Australorp -- Large birds that grow rapidly, are well-adapted to heat, and lay good-sized, medium-brown eggs. Possibly less visible to hawks than the light-colored birds.

French Black or Cuckoo Marans -- Large birds, attractively-patterned (cuckoo), with dark egg genetics. Feathered feet.

Black/White/Blue/Splash Ameraucana (Cackle) -- Medium birds, blue egg genetics.

Since all chickens are awesome in the hatchery catalogs I'd appreciate feedback from people with experience with these breeds. Especially if you live in a hot, humid climate.
I suggest you buy 2-3 cockerels of each of those breeds, and plan to butcher most of them, as you find reasons to dislike one and another--the one that bites you, the one that grows slowest, the one that's mean to the hens, etc.

I suggest you also buy 1-2 hens of each breed, because then you can learn what hens of that breed are like. When you know which hens you like best, you can hatch their chicks the next year, and maybe order males of that breed next.

White eggs look good in a carton of mixed eggs, so I would add a few Ancona hens. But you have a point about getting lighter colored eggs in later generations--just do not hatch any white eggs, and that will not happen. (And a few white eggs in a carton make all the other colors look even darker by comparison.)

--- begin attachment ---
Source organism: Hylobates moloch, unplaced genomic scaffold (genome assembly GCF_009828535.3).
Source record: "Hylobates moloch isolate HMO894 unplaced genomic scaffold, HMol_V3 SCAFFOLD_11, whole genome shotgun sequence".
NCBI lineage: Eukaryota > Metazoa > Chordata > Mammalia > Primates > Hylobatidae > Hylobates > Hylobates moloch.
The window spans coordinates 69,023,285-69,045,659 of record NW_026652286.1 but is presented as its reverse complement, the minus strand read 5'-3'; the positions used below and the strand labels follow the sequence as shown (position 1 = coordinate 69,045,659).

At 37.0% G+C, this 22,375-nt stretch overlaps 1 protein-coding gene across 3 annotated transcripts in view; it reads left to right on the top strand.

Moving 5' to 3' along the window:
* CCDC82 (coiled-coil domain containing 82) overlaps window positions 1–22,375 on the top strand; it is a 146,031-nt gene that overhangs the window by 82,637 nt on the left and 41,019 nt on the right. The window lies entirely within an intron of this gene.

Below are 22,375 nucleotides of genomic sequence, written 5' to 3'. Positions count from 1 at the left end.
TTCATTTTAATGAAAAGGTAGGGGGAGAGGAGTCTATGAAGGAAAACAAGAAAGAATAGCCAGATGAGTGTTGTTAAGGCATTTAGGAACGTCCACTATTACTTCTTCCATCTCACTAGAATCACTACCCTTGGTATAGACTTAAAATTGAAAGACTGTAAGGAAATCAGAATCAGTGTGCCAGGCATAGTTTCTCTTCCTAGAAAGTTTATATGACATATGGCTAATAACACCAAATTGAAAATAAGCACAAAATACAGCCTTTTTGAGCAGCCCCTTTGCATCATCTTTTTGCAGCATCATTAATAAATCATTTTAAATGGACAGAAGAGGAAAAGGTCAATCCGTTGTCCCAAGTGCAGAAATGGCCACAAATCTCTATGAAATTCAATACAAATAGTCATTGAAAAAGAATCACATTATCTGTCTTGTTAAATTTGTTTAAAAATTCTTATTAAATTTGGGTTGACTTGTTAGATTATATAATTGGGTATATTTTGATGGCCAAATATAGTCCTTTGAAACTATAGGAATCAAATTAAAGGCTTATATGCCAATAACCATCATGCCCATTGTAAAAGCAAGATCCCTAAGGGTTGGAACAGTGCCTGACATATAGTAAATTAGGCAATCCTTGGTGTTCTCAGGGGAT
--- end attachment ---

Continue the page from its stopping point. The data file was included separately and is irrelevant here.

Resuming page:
It would be easy to breed Easter Eggers in colors you prefer:
Black Australorp rooster plus Easter Egger hens gives mostly black chicks.
Cuckoo Marans rooster plus Easter Egger hens gives mostly cuckoo chicks.
Delaware rooster plus brown or red hens gives mostly white-and-black patterned chicks.

From all of those crosses, most daughters will lay green eggs, but a few may lay brown eggs. If you cross those daughters back to brown-egg roosters, you will get about half green egg layers, and half brown egg layers.

So you could get a few Easter Eggers, put up with colors you don't like for one year, and then breed Easter Eggers you like. (And you might get lucky and find colors you like among the purchased Easter Eggers anyway.)
 

Ridgerunner

Crossing the Road
11 Years
Feb 2, 2009
25,734
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Southeast Louisiana
One of my tasks today is to choose 2 pear trees and make a wishlist of other fruit trees. We planted muscadines and a fig last year.
You probably already know this, but for most fruit trees you need two different varieties for pollination.

In North Carolina my list would include plums, peaches, and apples. Some people don't like them because of the way the ripe fruit stains but I really enjoyed my mulberry tree in Arkansas. For the six weeks it was producing when I'd open the coop in the morning the chickens would rush over to see what mulberries fell overnight. I made jelly with the juice.

Don't neglect berries. Blueberries can be a pain to grow but I really liked mine. Blackberries are worth it to me. If you are planning on staying a long time consider nut trees. They may take a decade or more to start bearing but pecans or black walnuts make good trees. I also planted maples for the fall color.

Sorry to kind of go off topic but this brings back memories. when i moved to 2 acres in Arkansas I planted a lot of trees.